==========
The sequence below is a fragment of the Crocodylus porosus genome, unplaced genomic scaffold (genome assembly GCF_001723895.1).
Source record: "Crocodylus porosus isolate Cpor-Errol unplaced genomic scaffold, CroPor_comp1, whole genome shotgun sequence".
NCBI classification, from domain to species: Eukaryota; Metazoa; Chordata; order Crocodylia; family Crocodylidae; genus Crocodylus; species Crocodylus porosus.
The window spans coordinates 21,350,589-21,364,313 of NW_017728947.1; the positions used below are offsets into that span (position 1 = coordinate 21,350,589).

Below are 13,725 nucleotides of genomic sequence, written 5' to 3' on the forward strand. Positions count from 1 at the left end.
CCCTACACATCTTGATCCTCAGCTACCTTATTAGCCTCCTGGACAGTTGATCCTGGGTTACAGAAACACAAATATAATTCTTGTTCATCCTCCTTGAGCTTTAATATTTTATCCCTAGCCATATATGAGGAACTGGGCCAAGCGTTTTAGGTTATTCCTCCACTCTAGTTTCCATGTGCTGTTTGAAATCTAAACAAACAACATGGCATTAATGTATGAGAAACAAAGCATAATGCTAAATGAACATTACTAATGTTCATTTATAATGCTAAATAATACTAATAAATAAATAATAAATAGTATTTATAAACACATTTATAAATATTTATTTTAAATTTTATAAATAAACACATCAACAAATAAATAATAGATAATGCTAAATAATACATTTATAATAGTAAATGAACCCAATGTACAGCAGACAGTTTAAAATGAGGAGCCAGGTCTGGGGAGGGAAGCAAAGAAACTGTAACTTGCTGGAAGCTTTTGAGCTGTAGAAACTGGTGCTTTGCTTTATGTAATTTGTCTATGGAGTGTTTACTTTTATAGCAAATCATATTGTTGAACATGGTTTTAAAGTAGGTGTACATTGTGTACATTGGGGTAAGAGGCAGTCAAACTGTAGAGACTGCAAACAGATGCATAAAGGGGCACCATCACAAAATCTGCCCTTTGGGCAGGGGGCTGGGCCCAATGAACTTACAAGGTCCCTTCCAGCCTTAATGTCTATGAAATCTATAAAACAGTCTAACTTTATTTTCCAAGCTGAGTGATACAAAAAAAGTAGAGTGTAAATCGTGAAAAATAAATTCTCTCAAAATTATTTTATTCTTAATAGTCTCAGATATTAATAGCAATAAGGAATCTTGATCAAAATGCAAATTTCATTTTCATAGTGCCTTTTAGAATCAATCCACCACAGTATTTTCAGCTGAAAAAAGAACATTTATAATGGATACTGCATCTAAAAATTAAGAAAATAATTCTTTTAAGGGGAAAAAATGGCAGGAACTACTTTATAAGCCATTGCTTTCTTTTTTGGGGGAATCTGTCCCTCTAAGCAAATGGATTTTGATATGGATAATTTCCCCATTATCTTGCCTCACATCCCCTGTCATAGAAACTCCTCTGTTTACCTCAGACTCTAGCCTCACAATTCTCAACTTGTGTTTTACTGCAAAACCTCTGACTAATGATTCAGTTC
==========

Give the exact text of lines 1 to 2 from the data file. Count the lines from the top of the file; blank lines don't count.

The sequence below is a fragment of the Crocodylus porosus genome, unplaced genomic scaffold (genome assembly GCF_001723895.1).
Source record: "Crocodylus porosus isolate Cpor-Errol unplaced genomic scaffold, CroPor_comp1, whole genome shotgun sequence".